- Old-Fashioned Donuts: This donuts is considered a cousin to the cake donut. These donuts rise with the help of a chemical leavener to make a batter or a dough. You fry an old-fashioned donut at a lower temperature which is what creates those distinct cracked edges.
- Cruller: A Dutch creation, the traditional cruller (also known as kruller) is made from a rectangle of yeasted dough that is slit in the middle so it can be twisted and folded upon itself and then fried. Like cake and yeasted doughnuts, the French cruller gets its rise from a mechanical leavening agent. With crullers the dough often, incorporates beaten eggs which, when cooked, puff and expand. When fried instead of baked, the batter retains its airiness and if piped into hot oil from a pastry bag fitted with a fluted tip, the finished product resembles a ridged ring.
- Long John: These old-timers are yeasted donuts cut into a rectangle. Its shape is traditional oblong. Some stores call them a rectangular fritter when filled and a Long John when unfilled. If glazed with a maple-frosting, a Long John becomes a maple bar.
As a kid, my dad would go get a big box of assorted donuts for breakfast Sunday morning when my sister and I visited. Even then I was not a huge breakfast person, but I loved donut morning. These apple cider crullers aren’t your traditional cruller, they are more a hybrid of a cruller and a cake donut, since those are my favorite type of donuts. You pipe these crullers was a pasty bag and fry them just a few minutes in oil to obtain that soft inside and crispy exterior. Topped with cinnamon glaze these donuts get my two teenage boys out of bed quickly when I make them and I think that right there says a lot!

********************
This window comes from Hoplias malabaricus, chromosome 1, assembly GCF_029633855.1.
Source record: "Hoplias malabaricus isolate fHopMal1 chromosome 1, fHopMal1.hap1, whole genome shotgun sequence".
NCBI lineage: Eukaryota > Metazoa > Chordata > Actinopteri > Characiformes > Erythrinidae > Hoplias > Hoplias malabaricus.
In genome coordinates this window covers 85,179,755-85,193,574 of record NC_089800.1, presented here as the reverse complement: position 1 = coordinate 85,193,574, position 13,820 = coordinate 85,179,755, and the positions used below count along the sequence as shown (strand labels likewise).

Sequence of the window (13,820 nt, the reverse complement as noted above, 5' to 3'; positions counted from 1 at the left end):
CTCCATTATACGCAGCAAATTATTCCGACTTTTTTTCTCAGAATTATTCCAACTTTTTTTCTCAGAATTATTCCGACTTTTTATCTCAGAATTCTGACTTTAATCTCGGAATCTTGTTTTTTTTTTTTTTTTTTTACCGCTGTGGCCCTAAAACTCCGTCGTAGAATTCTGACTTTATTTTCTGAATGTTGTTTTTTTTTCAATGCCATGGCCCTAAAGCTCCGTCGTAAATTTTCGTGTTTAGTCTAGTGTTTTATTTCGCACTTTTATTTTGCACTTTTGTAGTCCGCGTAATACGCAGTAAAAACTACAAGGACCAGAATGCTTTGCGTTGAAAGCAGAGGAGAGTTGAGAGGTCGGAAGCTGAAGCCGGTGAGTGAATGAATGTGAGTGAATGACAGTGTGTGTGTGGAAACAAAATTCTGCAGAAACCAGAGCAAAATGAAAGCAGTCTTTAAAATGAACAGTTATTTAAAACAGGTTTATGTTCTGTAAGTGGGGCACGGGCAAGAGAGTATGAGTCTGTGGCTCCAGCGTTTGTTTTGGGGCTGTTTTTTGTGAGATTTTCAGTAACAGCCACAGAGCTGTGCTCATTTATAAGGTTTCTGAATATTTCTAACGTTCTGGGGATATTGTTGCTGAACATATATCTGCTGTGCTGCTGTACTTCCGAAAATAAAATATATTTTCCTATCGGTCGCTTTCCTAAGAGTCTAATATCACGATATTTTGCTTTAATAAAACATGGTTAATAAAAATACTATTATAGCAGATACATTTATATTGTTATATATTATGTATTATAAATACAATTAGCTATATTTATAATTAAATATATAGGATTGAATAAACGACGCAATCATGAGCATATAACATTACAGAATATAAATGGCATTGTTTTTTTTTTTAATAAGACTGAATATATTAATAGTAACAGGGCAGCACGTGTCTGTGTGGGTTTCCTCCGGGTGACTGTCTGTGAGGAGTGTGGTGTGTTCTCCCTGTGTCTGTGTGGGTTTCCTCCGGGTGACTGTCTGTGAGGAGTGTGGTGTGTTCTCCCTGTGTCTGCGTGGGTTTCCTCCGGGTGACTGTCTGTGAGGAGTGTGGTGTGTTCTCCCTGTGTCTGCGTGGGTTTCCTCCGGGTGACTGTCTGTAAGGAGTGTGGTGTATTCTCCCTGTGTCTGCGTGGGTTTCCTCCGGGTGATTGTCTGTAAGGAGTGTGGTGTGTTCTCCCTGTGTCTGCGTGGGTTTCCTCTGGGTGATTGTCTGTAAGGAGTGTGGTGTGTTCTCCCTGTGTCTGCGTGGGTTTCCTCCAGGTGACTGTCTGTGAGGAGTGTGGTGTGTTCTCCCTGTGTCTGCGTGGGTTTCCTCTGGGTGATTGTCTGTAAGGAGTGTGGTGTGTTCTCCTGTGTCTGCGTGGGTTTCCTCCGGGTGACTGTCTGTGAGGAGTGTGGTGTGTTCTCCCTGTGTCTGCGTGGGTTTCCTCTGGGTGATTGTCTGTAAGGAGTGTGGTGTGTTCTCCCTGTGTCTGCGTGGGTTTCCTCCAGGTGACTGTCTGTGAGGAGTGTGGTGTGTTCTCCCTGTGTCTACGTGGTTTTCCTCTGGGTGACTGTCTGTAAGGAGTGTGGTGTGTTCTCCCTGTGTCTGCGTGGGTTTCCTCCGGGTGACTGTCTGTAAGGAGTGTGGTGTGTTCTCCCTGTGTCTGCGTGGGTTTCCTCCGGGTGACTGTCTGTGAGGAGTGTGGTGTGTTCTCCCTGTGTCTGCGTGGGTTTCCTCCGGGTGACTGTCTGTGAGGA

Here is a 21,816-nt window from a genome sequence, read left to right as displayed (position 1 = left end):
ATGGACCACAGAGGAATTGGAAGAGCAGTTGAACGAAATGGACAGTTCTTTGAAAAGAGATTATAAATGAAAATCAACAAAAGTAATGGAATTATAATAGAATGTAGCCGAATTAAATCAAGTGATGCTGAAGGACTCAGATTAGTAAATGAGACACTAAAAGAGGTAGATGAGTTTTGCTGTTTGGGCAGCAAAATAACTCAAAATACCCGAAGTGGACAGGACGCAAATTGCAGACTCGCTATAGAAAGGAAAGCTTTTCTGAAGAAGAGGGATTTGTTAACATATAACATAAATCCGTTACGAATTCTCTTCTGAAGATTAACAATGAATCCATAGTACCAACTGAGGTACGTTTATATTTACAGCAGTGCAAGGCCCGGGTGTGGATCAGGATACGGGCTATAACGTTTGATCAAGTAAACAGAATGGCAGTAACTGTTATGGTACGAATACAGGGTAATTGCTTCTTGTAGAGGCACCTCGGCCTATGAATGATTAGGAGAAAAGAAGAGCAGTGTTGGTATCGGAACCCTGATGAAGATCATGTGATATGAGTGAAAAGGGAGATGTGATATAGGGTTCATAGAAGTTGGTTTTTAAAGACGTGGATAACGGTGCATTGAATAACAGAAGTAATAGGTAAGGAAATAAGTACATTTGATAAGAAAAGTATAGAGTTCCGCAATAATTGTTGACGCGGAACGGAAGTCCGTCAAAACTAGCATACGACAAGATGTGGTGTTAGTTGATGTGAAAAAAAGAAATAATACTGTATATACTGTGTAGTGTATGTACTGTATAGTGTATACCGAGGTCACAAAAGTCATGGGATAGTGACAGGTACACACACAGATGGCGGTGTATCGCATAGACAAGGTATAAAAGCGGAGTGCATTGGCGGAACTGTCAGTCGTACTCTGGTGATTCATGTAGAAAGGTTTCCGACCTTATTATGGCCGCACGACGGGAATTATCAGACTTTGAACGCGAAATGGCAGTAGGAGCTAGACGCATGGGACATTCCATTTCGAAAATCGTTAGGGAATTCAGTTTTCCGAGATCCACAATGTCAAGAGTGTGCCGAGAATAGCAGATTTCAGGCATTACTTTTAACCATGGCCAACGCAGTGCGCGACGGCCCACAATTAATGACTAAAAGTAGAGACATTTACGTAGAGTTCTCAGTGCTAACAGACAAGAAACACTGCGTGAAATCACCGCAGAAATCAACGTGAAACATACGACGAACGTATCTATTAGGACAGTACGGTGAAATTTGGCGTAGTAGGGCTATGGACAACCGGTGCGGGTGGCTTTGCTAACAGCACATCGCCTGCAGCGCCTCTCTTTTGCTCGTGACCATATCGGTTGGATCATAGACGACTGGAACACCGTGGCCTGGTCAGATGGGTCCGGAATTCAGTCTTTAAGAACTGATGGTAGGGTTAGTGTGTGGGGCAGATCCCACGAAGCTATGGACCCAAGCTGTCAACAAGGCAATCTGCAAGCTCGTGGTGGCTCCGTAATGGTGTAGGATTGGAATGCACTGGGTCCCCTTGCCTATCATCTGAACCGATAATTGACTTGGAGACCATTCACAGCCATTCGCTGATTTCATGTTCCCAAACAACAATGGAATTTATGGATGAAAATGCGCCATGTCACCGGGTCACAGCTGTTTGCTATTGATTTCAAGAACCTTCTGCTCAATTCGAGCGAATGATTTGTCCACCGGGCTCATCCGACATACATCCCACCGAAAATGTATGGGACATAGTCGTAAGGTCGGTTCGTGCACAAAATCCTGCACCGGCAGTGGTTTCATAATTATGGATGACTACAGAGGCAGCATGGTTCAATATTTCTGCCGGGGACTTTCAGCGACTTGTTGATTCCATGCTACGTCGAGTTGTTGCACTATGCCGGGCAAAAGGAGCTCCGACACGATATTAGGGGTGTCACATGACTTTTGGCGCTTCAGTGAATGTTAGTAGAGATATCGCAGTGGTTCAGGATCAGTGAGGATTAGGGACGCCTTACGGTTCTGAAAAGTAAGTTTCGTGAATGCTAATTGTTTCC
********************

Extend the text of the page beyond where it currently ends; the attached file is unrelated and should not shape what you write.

Apple Cider Crullers With Cinnamon Glaze
- For the Crullers:
- 1 cup apple cider
- 1/2 cup unsalted butter
- 1 1/2 Tablespoons brown sugar
- 1-2 cinnamon sticks
- 1 1/2 cups all-purpose flour
- pinch of salt
- 11/2 teaspoons vanilla extract
- 3 eggs
- canola or vegetable oil
- For the Glaze:
- 1/2 teaspoon cinnamon
- 1 cup confectioners' sugar
- dash of vanilla extract
- 1 1/2-2 teaspoons cold water
- Step 1 For the Crullers: In a small saucepan add the apple cider, butter, brown sugar and cinnamon sticks, place over low medium heat and and bring to a boil. Reduce the heat to a simmer and cook for about 10-12 minutes until the liquid has reduced to about 1/4 cup of liquid. Remove from the heat, discard the cinnamon sticks, pour into a medium mixing bowl and let cool slightly.
- Step 2 Once cool, add the flour, salt and vanilla and mix to incorporate. Add the eggs, one at a time and mix until incorporated. Transfer the batter to a pastry bag fitted with a 1/2-inch star tip. Set aside.
- Step 3 In a medium pot add some oil, about 2-inches in depth. Heat on high until the oil reaches 350 degrees F on an instant read thermometer.
- Step 4 While the oil is heating, line a baking sheet paper towel and set aside. Line a second sheet tray with parchment paper and set near your work station. Pipe out 6 rings, about 3 1/2-4 inches wide, onto the paper. Using scissors, cut out the parchment paper around the dough to separate the 6 crullers from each other.
- Step 5 When the oil is hot, place one cruller at a time into the oil, paper side up. Carefully remove the paper with tongs. Fry the crullers for about 2-3 minutes on each side until golden brown. Carefully remove the cruller from the hot oil and place on the paper towel lined baking sheet to drain. Repeat the above process with the remaining 5 crullers.
- Step 6 For the Glaze: In a small mixing bowl add the cinnamon, confectioners’ sugar and water, a little at a time, and whisk until smooth. Drizzle the glaze over the warm crullers to coat. Serve right away.